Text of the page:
Automated measurement of the lower inflection point in a pediatric lung model.

Published

Journal Article

OBJECTIVE: To determine which flow setting most accurately detects the lower inflection point (Pflex) using an automated constant flow method and varying endotracheal tube (ETT) sizes with and without an airleak in a pediatric lung model. DESIGN: Interventional laboratory study. SETTING: Children's hospital research center. INTERVENTIONS: A pediatric lung model was created with Pflexs of the inspiratory pressure-volume (P-V) curve set at 5 and 10 cm H2O using the ASL 5000 Test Lung (IngMar Medical, Pittsburgh, PA). Three ETT sizes (3.0, 4.0, 5.0 mm) were tested with and without a 25% airleak. P-V curves were obtained using an automated constant flow method at ten different flow rates. MEASUREMENTS AND MAIN RESULTS: Without an ETT airleak, the lowest flow of 0.5 L/min led to the most accurate determination of Pflex regardless of ETT size or set Pflex (p < 0.001). When a 25% leak was introduced, accuracy of measured Pflex depended on both ETT size (p < 0.001) and flow rate (p < 0.001). Optimum flow rates for Pflex determination were 0.5, 1.0, and 1.5 L/min at Pflex of 5 cm H2O, and 2.0, 3.5, and 4.5 L/min at 10 cm H2O for 3.0, 4.0, and 5.0 mm ETTs, respectively (p < 0.001). CONCLUSIONS: Estimation of Pflex can be achieved using automated P-V curves with ETTs appropriate for pediatric use, with and without an airleak. ETT size and flow rate affect the accuracy of these measurements when an airleak is present, and use of increased flow rates to create the automated P-V curves can reduce error. These data support the idea that a low-flow technique provides the most accurate determination of Pflex in pediatric patients without a leak around their ETT, whereas increased flows are needed to compensate when an ETT airleak is present.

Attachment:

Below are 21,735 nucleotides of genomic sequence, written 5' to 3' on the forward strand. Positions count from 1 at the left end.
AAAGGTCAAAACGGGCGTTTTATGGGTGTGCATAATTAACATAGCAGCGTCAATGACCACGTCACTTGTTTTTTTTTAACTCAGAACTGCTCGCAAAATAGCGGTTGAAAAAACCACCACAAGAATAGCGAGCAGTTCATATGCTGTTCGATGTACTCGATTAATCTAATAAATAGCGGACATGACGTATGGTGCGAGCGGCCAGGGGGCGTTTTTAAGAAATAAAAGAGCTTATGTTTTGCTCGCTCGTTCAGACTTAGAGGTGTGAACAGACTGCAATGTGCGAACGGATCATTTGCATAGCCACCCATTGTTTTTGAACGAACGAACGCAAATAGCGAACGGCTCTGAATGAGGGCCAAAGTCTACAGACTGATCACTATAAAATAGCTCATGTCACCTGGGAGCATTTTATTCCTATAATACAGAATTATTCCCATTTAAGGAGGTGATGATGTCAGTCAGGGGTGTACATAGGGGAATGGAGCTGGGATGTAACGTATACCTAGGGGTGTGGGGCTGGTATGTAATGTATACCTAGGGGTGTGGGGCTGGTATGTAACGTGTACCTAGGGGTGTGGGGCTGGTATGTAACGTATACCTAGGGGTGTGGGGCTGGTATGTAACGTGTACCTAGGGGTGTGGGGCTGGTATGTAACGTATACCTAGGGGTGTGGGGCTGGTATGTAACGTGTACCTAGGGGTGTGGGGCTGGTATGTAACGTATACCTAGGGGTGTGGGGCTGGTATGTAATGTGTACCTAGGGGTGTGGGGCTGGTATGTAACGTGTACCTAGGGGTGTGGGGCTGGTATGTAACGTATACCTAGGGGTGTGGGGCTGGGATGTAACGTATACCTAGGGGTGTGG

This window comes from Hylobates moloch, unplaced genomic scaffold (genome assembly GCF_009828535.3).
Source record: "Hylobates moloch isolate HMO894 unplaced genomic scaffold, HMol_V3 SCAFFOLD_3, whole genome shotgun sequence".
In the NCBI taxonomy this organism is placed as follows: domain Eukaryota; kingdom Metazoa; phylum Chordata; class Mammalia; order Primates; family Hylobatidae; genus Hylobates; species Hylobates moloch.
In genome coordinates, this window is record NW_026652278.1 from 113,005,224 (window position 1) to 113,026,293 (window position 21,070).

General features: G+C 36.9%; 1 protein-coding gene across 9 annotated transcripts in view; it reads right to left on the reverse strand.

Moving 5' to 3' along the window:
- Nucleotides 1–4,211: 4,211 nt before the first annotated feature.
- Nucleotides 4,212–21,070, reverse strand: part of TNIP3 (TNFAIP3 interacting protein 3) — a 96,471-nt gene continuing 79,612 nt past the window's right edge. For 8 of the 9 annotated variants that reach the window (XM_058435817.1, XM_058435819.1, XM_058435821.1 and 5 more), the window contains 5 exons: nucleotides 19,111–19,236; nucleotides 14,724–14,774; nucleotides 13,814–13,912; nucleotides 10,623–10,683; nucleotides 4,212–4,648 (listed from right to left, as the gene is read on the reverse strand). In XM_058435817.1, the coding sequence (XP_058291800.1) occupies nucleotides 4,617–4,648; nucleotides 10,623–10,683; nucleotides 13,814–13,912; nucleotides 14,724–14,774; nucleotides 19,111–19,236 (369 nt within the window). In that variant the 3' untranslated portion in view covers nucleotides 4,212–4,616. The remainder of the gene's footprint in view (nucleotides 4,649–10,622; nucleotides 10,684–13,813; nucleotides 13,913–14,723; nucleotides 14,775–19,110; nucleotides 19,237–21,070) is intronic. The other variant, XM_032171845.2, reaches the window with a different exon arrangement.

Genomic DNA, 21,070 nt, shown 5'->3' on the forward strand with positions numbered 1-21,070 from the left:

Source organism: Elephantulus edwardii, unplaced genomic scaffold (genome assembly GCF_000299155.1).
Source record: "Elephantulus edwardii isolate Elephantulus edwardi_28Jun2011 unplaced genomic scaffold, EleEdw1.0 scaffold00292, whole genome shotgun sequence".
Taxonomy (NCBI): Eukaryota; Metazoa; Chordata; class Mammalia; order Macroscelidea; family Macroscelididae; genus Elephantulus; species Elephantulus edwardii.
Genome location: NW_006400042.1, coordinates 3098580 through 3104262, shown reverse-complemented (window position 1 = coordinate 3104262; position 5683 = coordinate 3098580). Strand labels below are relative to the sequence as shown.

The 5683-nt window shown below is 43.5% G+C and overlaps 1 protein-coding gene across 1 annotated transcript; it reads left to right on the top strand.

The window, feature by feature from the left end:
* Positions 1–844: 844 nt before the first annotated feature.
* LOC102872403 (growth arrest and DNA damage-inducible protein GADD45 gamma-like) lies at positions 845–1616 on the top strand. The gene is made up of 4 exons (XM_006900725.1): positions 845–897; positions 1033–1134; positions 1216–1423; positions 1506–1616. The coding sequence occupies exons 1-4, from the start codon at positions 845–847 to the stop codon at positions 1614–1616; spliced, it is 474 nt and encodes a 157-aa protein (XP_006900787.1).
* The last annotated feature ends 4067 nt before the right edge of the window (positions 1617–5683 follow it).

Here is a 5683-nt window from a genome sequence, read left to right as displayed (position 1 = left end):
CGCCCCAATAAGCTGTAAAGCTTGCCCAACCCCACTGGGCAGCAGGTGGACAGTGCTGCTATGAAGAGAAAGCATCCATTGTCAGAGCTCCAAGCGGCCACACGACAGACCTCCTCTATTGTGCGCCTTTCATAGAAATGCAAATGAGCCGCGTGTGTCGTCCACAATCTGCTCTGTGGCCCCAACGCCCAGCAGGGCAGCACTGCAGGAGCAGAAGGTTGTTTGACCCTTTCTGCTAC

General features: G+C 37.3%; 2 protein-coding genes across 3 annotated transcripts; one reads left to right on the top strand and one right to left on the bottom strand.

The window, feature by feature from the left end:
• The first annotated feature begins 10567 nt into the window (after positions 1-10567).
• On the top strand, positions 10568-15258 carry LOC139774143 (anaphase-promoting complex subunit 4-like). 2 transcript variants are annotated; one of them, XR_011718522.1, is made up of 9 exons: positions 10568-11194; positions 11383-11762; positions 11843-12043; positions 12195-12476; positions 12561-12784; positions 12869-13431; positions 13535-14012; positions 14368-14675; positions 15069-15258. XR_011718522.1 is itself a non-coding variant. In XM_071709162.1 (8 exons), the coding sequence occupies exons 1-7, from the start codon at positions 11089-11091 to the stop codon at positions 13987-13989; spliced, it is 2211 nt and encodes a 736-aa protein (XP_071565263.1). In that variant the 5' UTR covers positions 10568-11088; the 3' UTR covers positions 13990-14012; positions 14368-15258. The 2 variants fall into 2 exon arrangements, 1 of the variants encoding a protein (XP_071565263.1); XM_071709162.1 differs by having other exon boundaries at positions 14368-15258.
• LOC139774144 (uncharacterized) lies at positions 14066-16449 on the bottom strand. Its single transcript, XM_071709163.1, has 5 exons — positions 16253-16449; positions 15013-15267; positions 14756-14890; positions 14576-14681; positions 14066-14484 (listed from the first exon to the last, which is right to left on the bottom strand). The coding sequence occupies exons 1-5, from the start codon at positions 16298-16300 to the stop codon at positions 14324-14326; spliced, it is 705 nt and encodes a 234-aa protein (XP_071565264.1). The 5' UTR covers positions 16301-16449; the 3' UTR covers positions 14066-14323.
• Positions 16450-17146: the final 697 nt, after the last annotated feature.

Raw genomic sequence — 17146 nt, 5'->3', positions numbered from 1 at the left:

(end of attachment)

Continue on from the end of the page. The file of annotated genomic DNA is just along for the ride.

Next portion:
Full Text

Duke Authors

Cited Authors

  • Turner, DA; Heitz, D; Zurakowski, D; Arnold, JH

Published Date

  • July 2009

Published In

Volume / Issue

  • 10 / 4

Start / End Page

  • 511 - 516

PubMed ID

  • 19325511

Pubmed Central ID

  • 19325511

International Standard Serial Number (ISSN)

  • 1529-7535

Digital Object Identifier (DOI)

  • 10.1097/PCC.0b013e3181a0e274

Language

  • eng

Conference Location

  • United States